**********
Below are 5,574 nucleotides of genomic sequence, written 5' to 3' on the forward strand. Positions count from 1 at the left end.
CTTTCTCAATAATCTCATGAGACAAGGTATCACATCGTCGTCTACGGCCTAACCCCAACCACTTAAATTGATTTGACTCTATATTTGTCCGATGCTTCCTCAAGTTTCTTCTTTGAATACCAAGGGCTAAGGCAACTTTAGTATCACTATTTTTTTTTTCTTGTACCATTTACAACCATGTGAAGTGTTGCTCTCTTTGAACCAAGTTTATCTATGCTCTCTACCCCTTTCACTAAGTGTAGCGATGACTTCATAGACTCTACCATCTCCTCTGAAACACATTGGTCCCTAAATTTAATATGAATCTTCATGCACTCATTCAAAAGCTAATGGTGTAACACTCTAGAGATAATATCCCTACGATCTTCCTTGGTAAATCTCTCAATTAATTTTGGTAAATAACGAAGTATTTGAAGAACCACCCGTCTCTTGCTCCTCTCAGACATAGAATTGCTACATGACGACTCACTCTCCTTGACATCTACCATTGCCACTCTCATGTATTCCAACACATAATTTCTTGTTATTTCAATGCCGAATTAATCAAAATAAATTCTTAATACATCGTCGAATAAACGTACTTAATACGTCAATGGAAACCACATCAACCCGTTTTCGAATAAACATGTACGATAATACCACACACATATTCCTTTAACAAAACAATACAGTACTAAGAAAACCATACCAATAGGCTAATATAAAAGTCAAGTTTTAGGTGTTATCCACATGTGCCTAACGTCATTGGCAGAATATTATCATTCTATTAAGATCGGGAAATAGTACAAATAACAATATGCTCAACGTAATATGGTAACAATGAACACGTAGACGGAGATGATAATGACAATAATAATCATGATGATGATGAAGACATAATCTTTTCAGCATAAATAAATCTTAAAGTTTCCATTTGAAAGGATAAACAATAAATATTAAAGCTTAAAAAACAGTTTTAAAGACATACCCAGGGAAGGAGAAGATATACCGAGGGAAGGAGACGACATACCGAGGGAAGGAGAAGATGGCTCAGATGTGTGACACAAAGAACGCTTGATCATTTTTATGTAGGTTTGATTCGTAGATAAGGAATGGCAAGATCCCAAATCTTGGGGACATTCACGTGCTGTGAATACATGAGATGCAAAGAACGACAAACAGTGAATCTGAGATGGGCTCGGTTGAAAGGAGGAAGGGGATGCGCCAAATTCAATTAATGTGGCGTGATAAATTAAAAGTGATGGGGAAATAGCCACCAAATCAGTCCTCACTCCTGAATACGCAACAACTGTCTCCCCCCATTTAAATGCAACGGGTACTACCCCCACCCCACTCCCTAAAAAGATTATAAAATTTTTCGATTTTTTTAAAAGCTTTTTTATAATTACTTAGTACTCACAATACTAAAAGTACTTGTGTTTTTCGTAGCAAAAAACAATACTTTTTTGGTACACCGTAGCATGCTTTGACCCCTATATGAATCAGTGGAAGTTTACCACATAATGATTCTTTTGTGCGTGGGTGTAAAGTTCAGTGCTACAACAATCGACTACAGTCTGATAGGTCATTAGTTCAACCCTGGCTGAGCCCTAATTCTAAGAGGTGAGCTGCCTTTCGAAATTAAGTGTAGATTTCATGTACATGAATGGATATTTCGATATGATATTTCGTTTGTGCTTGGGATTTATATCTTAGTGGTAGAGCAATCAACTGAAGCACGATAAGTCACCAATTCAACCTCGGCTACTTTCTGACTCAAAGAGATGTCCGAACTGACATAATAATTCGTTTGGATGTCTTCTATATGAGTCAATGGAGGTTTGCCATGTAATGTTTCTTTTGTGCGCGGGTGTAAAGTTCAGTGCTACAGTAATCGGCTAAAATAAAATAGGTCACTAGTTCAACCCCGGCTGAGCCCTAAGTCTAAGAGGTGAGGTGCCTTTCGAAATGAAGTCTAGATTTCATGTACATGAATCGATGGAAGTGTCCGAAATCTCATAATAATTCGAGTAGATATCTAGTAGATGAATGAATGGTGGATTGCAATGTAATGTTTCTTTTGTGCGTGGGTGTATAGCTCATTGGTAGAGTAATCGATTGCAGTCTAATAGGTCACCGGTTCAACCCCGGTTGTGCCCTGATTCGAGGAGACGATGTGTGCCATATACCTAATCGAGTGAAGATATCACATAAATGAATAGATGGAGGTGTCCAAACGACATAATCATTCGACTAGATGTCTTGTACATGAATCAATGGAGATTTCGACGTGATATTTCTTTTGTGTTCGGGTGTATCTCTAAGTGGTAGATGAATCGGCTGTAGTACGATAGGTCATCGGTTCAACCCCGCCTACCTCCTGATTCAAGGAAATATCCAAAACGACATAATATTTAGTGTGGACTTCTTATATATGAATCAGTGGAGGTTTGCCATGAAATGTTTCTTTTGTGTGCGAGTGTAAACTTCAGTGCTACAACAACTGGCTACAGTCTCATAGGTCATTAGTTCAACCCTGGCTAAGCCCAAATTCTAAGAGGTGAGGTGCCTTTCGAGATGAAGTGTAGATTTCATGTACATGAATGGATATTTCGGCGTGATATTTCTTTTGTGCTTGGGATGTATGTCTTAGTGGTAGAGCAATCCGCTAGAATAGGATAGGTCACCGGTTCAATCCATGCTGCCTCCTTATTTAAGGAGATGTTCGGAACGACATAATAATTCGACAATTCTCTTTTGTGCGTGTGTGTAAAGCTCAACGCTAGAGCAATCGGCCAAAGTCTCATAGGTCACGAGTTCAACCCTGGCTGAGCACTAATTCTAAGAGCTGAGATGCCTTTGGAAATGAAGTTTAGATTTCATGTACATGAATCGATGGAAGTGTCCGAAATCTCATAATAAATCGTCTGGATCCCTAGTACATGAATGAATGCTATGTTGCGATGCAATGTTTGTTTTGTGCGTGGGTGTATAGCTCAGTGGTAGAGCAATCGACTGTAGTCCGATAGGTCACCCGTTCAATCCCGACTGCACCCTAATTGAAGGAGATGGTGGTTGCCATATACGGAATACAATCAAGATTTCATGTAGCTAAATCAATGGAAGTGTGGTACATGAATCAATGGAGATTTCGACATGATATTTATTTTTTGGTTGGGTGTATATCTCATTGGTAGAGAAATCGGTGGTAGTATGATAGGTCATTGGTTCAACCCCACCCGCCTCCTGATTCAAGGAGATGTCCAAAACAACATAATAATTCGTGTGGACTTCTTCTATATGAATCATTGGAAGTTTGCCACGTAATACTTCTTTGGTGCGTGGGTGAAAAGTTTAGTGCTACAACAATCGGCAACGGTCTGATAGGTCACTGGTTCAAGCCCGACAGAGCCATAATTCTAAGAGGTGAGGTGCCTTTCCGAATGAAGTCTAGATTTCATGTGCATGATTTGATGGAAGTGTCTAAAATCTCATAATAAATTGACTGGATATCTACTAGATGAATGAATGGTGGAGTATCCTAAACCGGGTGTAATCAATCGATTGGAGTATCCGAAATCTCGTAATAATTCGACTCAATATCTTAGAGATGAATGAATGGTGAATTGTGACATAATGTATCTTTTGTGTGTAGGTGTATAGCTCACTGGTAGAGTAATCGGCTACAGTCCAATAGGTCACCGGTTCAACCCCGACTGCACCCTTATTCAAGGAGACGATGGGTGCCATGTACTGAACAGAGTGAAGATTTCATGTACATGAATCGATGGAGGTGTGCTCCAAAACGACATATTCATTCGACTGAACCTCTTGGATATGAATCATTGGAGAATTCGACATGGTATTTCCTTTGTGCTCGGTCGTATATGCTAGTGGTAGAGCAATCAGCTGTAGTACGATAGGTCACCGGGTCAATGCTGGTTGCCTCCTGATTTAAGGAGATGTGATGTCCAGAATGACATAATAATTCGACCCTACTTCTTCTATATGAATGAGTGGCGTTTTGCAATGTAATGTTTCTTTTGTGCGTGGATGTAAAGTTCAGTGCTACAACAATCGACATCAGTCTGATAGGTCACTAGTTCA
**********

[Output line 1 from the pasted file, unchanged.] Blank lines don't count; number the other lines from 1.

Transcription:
Below are 5,574 nucleotides of genomic sequence, written 5' to 3' on the forward strand. Positions count from 1 at the left end.